The authors of this paper do not have any commercial associations that might pose a conflict of interest in connection with this manuscript.
Beyond genetics: childhood affective trauma in bipolar disorder
Article first published online: 18 NOV 2008
© 2008 The Authors. Journal compilation © 2008 Blackwell Munksgaard
Volume 10, Issue 8, pages 867–876, December 2008
How to Cite
Etain, B., Henry, C., Bellivier, F., Mathieu, F. and Leboyer, M. (2008), Beyond genetics: childhood affective trauma in bipolar disorder. Bipolar Disorders, 10: 867–876. doi: 10.1111/j.1399-5618.2008.00635.x
- Issue published online: 18 NOV 2008
- Article first published online: 18 NOV 2008
- Received 3 October 2007, revised and accepted for publication 13 May 2008
- affective dimension;
- bipolar disorder;
- childhood trauma;
- emotional abuse;
Objectives: Despite the demonstrated high heritability of bipolar disorder, few susceptibility genes have been identified and linkage and/or association studies have produced conflicting results. This search for susceptibility genes is hampered by several methodological limitations, and environmental risk factors for the disease (requiring incorporation into analyses) remain misunderstood. Among them, childhood trauma is probably the most promising environmental factor for further investigation. The objectives are to review the arguments in favor of an association between childhood trauma and bipolar disorder and to discuss the interpretations of such an observation.
Methods: We computed a literature search using PubMed to identify relevant publications concerning childhood trauma and bipolar disorder. We also present some personal data in this field.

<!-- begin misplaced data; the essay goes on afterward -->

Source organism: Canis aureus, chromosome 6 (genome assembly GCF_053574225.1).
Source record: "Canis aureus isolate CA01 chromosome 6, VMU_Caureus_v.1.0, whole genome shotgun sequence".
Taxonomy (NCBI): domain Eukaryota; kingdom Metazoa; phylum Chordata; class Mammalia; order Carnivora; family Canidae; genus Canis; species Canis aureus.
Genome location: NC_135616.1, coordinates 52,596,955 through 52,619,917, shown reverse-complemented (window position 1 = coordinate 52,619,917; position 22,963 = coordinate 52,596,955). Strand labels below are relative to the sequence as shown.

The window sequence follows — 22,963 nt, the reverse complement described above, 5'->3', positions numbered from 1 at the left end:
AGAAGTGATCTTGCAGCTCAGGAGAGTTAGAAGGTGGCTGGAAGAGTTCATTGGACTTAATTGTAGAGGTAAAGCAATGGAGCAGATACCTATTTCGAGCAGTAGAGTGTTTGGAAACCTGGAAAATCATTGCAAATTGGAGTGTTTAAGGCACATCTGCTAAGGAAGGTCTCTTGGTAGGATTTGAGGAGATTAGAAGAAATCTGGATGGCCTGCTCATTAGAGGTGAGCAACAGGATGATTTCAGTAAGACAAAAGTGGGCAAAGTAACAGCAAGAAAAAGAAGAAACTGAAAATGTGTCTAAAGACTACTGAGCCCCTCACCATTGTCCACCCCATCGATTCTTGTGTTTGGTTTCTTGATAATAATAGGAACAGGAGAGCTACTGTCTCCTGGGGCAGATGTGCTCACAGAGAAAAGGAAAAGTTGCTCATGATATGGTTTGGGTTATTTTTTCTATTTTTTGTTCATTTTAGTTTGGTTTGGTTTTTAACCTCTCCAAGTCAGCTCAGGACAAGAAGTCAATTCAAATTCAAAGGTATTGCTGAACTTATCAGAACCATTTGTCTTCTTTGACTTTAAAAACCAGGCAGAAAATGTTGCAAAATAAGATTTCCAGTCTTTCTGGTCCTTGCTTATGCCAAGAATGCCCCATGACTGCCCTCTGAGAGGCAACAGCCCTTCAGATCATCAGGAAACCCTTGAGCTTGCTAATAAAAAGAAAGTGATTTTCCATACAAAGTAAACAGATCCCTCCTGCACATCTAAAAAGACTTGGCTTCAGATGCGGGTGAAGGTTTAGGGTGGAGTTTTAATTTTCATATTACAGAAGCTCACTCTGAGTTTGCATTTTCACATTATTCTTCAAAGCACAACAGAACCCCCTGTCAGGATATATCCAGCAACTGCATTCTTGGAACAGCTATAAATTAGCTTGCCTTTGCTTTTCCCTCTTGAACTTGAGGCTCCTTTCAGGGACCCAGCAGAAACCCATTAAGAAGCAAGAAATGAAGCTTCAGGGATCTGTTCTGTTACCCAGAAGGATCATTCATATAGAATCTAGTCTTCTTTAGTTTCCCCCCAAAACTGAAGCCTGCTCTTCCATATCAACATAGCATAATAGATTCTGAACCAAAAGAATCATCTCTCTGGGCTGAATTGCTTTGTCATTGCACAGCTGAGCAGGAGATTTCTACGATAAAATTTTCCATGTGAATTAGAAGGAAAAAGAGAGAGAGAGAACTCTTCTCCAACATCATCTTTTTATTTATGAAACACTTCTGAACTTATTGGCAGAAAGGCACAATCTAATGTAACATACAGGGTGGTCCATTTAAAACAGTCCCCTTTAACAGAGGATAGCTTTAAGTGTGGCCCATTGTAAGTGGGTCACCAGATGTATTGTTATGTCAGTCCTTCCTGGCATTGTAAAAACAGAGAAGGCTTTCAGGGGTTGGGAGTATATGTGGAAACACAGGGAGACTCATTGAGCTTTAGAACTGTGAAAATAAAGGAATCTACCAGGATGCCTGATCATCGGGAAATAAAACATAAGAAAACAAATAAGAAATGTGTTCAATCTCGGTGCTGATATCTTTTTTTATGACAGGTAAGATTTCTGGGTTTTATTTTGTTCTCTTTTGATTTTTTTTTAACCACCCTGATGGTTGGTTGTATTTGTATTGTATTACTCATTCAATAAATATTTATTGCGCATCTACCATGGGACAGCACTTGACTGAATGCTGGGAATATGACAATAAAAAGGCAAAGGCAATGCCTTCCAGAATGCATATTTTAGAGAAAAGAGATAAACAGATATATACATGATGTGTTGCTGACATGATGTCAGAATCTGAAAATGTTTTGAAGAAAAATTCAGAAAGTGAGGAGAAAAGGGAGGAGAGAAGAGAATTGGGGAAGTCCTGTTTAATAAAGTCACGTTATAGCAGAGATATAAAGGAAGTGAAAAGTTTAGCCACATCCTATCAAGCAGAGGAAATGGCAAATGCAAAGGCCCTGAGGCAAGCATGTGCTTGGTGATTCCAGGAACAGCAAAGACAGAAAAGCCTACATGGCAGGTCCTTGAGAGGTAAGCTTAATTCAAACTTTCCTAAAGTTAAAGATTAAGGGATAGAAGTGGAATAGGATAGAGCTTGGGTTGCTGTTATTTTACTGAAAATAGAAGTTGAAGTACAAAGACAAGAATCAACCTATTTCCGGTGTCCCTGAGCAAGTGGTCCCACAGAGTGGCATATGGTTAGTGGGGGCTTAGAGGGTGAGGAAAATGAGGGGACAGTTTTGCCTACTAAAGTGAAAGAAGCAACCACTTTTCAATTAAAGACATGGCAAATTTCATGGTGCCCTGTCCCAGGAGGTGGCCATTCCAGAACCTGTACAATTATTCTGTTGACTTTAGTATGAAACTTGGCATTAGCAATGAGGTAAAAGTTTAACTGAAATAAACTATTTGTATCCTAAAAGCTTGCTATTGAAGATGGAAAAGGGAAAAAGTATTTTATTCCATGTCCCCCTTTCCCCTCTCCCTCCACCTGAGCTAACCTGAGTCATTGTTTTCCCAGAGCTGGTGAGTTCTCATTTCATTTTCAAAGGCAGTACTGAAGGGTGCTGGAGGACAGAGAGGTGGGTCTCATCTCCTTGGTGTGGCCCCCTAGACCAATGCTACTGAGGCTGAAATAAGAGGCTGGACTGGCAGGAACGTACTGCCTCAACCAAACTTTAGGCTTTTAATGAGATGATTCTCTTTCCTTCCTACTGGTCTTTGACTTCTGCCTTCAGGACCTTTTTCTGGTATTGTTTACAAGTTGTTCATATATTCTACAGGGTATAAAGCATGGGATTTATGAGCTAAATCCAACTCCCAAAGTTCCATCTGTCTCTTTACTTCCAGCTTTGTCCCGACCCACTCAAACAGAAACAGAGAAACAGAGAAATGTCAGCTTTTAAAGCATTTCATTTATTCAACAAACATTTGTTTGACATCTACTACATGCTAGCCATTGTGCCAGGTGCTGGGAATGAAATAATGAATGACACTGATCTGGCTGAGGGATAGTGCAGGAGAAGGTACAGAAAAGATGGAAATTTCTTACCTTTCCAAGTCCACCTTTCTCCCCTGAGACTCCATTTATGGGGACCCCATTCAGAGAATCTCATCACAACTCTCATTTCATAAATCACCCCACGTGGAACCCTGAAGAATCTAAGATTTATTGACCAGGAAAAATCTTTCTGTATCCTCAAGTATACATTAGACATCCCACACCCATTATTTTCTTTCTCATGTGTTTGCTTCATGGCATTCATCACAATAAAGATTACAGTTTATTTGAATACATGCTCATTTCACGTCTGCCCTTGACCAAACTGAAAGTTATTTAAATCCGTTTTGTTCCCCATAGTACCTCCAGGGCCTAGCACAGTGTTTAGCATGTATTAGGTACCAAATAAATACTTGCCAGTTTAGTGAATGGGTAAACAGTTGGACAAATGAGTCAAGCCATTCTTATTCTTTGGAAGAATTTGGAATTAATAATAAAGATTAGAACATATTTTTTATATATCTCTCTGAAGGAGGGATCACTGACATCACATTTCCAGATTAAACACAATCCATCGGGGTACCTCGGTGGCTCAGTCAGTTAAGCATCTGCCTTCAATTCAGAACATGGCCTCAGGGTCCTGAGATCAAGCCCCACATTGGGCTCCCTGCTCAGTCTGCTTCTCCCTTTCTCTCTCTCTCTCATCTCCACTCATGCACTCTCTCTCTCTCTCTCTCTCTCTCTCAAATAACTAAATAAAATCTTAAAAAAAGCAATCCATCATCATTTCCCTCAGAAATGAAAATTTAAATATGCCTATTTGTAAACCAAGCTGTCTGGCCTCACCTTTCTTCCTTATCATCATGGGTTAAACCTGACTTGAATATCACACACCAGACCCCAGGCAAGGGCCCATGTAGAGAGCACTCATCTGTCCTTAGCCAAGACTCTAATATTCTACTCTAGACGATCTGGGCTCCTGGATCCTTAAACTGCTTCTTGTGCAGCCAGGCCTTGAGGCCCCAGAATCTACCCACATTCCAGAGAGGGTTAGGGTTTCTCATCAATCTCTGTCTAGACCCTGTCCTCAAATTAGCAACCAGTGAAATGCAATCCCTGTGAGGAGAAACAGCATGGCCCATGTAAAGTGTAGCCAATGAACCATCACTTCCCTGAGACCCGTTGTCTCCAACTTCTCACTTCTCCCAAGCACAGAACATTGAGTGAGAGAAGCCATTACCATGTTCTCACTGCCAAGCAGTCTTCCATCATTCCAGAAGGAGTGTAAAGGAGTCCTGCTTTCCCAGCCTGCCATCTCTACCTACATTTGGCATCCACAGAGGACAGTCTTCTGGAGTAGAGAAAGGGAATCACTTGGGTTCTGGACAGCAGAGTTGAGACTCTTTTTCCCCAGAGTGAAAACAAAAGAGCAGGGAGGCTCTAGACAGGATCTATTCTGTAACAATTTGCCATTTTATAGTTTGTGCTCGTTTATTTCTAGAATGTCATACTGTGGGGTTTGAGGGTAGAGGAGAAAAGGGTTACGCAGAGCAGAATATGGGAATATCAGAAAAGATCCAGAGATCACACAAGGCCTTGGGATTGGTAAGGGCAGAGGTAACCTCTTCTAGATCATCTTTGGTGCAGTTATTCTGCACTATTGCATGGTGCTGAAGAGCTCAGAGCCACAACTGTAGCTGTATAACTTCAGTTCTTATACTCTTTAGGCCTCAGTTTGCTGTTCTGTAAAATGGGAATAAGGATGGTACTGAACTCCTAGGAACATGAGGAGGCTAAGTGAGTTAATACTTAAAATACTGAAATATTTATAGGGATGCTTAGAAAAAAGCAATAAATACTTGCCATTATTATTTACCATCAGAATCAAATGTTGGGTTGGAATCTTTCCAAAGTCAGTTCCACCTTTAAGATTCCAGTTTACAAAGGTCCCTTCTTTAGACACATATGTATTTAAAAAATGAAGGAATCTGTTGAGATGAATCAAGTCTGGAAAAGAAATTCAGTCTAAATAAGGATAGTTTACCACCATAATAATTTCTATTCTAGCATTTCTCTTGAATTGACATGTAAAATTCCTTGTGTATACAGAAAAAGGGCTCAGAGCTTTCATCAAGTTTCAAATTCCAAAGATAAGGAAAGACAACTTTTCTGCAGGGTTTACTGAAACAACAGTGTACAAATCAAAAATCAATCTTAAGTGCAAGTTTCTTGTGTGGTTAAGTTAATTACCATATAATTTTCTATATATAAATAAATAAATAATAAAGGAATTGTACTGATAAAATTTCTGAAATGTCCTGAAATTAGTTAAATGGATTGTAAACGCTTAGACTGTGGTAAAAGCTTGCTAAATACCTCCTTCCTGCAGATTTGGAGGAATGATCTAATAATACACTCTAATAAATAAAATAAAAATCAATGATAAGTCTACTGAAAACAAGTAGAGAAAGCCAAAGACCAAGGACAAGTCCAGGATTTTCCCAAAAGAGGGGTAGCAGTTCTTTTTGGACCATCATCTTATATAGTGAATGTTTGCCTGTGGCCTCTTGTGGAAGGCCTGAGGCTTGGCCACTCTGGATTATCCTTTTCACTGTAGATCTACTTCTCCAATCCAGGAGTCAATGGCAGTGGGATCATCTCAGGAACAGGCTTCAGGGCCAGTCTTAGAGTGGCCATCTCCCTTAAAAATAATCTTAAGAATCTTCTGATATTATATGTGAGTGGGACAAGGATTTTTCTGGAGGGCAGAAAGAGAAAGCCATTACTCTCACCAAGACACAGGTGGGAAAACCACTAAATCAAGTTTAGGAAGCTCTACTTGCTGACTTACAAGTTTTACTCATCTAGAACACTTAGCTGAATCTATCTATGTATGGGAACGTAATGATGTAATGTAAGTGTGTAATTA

Results: Growing evidence suggests that incidences of childhood trauma are frequent and severe in bipolar disorder, probably affect the clinical expression of the disease in terms of suicidal behavior and age at onset, and also have an insidious influence on the affective functioning of patients between episodes. The relationships between childhood trauma and bipolar disorder suggest several interpretations, mainly a causal link, a neurodevelopmental consequence, or the intergenerational transmission of traumatic experiences. The neurobiological consequences of childhood trauma on a maturing brain remain unclear, although such stressors may alter the organization of brain development, leading to inadequate affective regulation.
Conclusions: Childhood trauma is associated with bipolar disorder and its clinical expression and may interact with genetic susceptibility factors. Although not completely understood, the relationships between childhood trauma and bipolar disorder require further attention. Several suggestions for further exploration of this environmental factor and of its interaction with susceptibility genes are proposed.